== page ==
The Last Great Frontier

The City of Fairbanks

With a unique and fascinating history, Fairbanks is home to over 100,000 individuals. Despite its relatively small population, Fairbanks boasts many world-class amenities and institutions, including a highly respected university, both Army and Air Force bases, along with countless tourist attractions to please every taste year-round.

Second only to Anchorage, Fairbanks is the most populated city in Alaska, and continues to attract new investment. For such an extremely large state, this can bring with it a host of challenges, many of them being met by the Fairbanks Economic Development Corporation (FEDC). Comprising of an 11-member Board of Directors and a maximum of five ex-officio members, the FEDC has been in existence for about 25 years, with Jim Dodson serving as President and Chief Executive Officer since 2005.

“Here you have a state that is 570,000 square miles, and economic development different than in the lower 48,” comments Mr. Dodson of Alaska. “Obviously it is a huge landmass of state. In that, we have about 725,000 people – very few people and very large distances. Those things that you might think of that would grow the economy in the state of Washington are not typically going to work here, namely manufacturing. I’m not going to go out and attract Boeing to build airplanes in Fairbanks, Alaska, because import of raw material and export of materials and of finished products is so expensive that it makes those type of things non-competitive. So what we do here at the FEDC is look at those things that have a reason to be anchored here in Alaska.”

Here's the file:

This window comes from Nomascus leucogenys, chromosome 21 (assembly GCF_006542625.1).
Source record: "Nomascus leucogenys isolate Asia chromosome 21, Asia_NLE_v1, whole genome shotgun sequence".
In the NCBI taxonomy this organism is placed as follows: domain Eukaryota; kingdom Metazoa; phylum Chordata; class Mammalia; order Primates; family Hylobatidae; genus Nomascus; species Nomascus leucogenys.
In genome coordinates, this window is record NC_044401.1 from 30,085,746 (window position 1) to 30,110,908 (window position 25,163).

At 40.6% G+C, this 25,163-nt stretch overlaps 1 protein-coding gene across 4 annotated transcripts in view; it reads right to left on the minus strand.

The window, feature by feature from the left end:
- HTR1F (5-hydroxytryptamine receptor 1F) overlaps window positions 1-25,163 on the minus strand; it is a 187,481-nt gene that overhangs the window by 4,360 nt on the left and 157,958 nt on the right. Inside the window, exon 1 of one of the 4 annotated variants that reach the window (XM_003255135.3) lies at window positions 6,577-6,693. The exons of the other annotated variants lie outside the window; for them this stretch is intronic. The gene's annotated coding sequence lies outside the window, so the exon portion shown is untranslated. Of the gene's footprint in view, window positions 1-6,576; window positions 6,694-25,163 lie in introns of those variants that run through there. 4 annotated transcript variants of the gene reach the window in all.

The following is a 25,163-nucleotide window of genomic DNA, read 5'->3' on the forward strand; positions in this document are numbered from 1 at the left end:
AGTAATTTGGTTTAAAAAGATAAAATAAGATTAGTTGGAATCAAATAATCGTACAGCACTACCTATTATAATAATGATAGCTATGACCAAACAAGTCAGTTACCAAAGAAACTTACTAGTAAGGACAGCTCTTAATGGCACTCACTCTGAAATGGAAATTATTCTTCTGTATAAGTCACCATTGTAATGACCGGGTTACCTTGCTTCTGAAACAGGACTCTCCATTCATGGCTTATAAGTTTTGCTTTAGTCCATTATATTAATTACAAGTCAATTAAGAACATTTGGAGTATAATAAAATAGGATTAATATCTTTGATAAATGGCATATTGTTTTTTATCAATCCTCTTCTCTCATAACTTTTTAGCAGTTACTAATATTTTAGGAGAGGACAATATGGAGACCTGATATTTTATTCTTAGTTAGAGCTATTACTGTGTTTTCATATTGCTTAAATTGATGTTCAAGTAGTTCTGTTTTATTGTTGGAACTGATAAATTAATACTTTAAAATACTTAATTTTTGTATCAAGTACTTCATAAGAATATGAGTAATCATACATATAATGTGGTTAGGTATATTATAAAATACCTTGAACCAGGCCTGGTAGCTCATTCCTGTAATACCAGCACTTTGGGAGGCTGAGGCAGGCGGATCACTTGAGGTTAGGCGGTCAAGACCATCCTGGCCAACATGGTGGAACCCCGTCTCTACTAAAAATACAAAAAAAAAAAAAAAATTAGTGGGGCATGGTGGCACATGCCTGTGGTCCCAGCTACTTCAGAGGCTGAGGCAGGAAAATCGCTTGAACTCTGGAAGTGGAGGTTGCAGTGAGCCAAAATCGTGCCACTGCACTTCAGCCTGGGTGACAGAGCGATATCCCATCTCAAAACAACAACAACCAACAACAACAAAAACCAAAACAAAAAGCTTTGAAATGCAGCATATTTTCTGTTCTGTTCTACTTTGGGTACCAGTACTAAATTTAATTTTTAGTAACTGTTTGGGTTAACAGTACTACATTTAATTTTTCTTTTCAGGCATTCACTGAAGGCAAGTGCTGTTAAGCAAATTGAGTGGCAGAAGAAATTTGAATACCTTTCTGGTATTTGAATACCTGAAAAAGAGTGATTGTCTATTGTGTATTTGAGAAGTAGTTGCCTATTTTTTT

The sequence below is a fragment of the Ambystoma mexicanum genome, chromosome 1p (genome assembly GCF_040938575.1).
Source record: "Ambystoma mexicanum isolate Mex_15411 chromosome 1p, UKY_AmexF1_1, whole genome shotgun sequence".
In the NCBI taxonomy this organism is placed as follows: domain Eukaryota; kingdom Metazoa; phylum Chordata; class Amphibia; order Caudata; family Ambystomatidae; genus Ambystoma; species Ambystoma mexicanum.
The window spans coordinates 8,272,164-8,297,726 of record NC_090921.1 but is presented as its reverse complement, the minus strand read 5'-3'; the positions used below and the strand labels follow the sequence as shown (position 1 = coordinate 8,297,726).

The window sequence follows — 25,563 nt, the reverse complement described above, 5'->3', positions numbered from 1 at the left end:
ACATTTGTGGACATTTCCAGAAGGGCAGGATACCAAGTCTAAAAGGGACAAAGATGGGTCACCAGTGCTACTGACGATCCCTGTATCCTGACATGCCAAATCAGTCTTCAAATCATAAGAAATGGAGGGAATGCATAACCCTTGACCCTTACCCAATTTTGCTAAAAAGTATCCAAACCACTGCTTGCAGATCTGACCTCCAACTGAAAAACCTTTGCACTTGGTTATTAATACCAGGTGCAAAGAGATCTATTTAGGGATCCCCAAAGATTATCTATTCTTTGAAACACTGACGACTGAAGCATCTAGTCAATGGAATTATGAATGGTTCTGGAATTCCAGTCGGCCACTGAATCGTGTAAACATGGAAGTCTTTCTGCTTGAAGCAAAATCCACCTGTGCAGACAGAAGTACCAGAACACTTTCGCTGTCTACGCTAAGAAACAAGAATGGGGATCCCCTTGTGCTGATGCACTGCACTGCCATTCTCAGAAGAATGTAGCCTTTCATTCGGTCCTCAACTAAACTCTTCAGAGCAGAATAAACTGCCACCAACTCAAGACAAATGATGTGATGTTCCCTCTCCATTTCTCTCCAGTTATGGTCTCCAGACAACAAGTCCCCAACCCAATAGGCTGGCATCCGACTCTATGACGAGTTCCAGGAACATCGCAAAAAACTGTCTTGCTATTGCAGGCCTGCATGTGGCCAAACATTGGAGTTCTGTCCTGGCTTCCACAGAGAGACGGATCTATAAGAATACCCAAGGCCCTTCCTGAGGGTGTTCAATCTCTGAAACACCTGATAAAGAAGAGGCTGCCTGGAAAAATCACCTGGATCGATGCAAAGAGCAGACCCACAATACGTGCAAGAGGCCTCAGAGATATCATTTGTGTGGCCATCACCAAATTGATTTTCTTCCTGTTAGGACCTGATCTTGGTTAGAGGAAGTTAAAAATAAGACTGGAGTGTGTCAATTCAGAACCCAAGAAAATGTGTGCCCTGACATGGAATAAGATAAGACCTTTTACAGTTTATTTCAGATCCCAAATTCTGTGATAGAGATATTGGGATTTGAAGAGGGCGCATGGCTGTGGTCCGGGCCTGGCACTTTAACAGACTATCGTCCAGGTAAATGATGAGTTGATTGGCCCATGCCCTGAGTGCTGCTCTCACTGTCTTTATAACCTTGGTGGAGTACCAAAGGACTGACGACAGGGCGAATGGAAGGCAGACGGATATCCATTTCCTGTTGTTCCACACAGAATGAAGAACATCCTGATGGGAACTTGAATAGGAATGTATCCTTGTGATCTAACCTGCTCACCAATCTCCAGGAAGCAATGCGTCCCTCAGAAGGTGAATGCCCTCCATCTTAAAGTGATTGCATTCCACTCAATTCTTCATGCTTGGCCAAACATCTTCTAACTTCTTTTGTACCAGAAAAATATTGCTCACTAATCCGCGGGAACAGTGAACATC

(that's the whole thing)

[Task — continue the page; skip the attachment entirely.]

Speaking with passion, Mr. Dodson is a life-long Fairbanks resident. Born and raised in the central Alaskan city, he proudly served in the U.S. Army Vietnam 5th Special Forces Group, and graduated from the University of Oregon. A successful businessman, he is active with a number of respected local, state and national business and non-profit advisory boards – such as the Chief of Staff of the Air Force’s Civilian Advisory Board, the Governor’s Alaska Military Force Advocacy and Structure Team (AMFAST) and the State of Alaska Aviation Advisory Board. Mr. Dodson is a proud Fairbanks resident, and he and his wife Kathi have raised four children in the city. As a result, his knowledge not only of Fairbanks but the whole of Alaska is formidable – particularly his understanding of the local economy and how it fits into the broader national and global economic realities.